NYCC 2013: ComiXology Submit: The Future of Self-Publishing
ComiXology co-founders David Steinberger and John D. Roberts hosted the digital comics company's panel Thursday at the New York Comic Con, joined by Joshua Fialkov and Joe Infurnari, creators of the comiXology Submit series The Bunker.
"This panel is on the Submit portal that comiXology runs for independent creators and small creators to submit their work to comiXology and to get it on our platform," Steinberger said. He announced that the company launched 10 new guided view native comics, designed specifically for the comiXology platform.
Walking Dead Season Four begins on Sunday, and comiXology has all 114 comics out for 99 cents each - or $100 for the entire set.
comiXology also launched a large number of DC Comics graphic novels, including the Earth One series and The Killing Joke.
Avatar also launched with comiXology this week, as well as Ape Entertainment. Fialkov, meanwhile, said that there would be free downloads for The Bunker available with a special sketch card at the convention.
"We launched officially at South by Southwest in March," Roberts said. "The process is quick and easy - you agree to the legal agreement, you enter the publisher entity information, you input the comics information, the creator information, you upload a PDF, you submit it, we review it - bad PDF formats are a huge problem, so make sure it looks good - it then goes in the scheduling queue, and then you go up on the platform."
Roberts then opened up a video for comiXology Submit featuring Too Much Coffee Man. They said you could learn more about the portal at submit.comixology.com. Submit has become the tenth-largest publisher on comiXology since its launch, Roberts said. Comixtribe, Becky Cloonan and Marv Wolfman are among the publishers and creators who have used the service so far.
Roberts then steered the conversation to discuss Fialkov and Infurnari's The Bunker. "It's about a group of college kids who, on the even of graduation, they go to bury a time capsule for themselves," Fialkov said. "When digging, they instead find a bunker containing information from the future telling them how they are going to grow up to cause the apocalypse." Each student has to make a decision over whether or not to follow their dreams, knowing full well what the future might hold for them.
Submit is "a perfect way to get your book out to people without jumping through hoops," Fialkov explained, adding that he particularly enjoyed the one-on-one experience for a reader as well as the control he has as a creator. "I knew that what I wanted to do next was digital."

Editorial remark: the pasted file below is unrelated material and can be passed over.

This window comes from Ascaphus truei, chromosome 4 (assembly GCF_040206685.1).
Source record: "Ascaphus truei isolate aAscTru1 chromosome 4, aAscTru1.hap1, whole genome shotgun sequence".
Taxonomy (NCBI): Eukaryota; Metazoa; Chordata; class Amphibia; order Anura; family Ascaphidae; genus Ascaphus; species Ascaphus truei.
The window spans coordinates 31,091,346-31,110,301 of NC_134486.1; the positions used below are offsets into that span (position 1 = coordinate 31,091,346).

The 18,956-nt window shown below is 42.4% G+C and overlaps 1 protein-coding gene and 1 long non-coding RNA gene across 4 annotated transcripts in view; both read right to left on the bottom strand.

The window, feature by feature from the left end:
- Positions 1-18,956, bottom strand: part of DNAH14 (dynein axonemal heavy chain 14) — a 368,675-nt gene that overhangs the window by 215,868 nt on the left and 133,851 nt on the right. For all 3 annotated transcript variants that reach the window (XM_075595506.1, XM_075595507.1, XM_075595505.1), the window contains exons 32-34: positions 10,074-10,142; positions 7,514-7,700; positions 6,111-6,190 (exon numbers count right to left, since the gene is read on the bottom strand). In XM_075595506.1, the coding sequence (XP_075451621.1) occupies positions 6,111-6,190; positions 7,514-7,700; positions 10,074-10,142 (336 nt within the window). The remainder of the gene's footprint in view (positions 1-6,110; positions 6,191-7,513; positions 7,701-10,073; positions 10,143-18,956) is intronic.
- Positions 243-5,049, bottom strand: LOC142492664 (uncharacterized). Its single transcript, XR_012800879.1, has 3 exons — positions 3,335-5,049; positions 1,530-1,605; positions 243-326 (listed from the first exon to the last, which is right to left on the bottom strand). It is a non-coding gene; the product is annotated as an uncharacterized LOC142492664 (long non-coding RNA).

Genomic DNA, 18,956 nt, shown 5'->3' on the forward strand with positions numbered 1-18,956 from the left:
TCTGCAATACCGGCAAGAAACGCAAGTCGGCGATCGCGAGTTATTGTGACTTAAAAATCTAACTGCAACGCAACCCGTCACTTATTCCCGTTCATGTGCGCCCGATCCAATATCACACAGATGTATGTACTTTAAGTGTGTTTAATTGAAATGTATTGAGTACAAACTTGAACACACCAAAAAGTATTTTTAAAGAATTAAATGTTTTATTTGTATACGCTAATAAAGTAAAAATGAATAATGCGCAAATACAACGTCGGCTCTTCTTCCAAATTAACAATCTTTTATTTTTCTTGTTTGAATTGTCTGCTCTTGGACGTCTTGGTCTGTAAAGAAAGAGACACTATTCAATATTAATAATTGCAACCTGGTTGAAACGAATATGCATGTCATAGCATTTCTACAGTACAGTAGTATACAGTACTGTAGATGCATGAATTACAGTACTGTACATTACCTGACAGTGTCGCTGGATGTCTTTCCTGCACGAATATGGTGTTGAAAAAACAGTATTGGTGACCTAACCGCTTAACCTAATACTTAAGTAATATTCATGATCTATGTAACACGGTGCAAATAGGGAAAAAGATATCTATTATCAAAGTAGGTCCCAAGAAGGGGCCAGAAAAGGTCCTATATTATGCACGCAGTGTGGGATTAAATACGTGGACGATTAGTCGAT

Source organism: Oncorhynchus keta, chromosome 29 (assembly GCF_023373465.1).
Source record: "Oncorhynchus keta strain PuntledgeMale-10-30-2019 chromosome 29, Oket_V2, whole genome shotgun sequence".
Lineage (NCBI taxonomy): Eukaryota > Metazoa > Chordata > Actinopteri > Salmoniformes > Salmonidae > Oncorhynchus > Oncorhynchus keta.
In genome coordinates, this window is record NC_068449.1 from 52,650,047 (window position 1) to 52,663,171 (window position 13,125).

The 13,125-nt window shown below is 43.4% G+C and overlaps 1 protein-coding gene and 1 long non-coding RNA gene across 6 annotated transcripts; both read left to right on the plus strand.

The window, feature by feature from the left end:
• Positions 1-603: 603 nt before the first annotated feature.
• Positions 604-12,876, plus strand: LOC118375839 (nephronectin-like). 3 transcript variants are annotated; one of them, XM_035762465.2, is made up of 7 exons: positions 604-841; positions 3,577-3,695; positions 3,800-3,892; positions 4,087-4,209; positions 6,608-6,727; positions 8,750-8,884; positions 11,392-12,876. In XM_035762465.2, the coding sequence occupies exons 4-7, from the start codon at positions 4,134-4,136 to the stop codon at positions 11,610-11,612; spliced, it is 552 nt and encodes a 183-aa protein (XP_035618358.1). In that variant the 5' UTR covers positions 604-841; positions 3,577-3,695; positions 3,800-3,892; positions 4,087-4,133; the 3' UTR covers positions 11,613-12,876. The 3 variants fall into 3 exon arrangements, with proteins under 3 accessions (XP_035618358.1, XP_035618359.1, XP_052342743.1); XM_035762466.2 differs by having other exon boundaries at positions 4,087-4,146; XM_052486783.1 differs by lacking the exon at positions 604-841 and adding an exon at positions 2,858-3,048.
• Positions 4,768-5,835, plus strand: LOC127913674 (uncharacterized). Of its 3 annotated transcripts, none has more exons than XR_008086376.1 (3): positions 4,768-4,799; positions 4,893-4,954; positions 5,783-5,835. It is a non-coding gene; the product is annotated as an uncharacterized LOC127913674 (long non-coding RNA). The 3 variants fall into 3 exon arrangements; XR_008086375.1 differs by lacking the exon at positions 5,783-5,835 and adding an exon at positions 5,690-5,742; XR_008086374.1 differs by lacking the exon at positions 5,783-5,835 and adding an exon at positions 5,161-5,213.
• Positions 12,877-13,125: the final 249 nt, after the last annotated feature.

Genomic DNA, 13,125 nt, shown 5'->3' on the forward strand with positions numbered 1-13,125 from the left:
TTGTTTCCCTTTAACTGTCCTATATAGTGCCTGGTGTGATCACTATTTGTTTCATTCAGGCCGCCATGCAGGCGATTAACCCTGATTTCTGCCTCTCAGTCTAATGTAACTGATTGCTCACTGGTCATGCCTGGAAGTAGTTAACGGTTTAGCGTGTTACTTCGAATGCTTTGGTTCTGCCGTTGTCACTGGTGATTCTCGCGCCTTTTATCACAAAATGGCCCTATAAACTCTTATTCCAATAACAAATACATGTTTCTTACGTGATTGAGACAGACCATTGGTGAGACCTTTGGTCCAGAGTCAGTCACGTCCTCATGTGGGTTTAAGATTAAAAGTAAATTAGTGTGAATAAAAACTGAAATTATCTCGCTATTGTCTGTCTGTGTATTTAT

"Doing digital in this way was very much instant gratification," Infurnari said, explaining that the project was well on its way to completion swiftly after receiving the script. "We were rolling in, like, a month or two. It was very, very easy."
"For us, it was important that it was as readable as possible in its native form," Fialkov added.
Rogers said that the digital platform allowed them to create and distribute the comic quickly without the costs of printing. Fialkov said that he's worked for many publishers with many different publishing styles - he said that publishing himself was the most satisfying, because he had control and the product always came out the way he wanted. But it was always the most expensive, and almost always at a loss. "Doing it this way, all the costs are done," Fialkov said. "We can make the comic, and we can be live while we do it. We can be one-on-one with our readers in a much more intimate way."
Steinberger asked if Infurnari was putting his art together to be put together as a printed page. Fialkov said that the page turn is the greatest tool that print comics has, saying it's the ultimate form of control - and there's that same ability to do that with digital comics. "It was about how do we tell the best story in the most effective way?" Fialkov. "For me, the book will always read better in the landscape format."
Rogers opened the floor up to questions from the audience. One audience member asked if all comiXology Submit titles were in landscape format. Becky Cloonan's Demeter and New Paradigm Studios' Watson & Holmes were two examples that Rogers cited as non-landscape successes. "There isn't a set standard - it's not, 'oh, you're not telling a story in landscape format, we're not going to run it.'" comiXology's bread and butter is digital translations of print comics - but Rogers added that more and more creators are starting to think about releasing books as digital-firsts.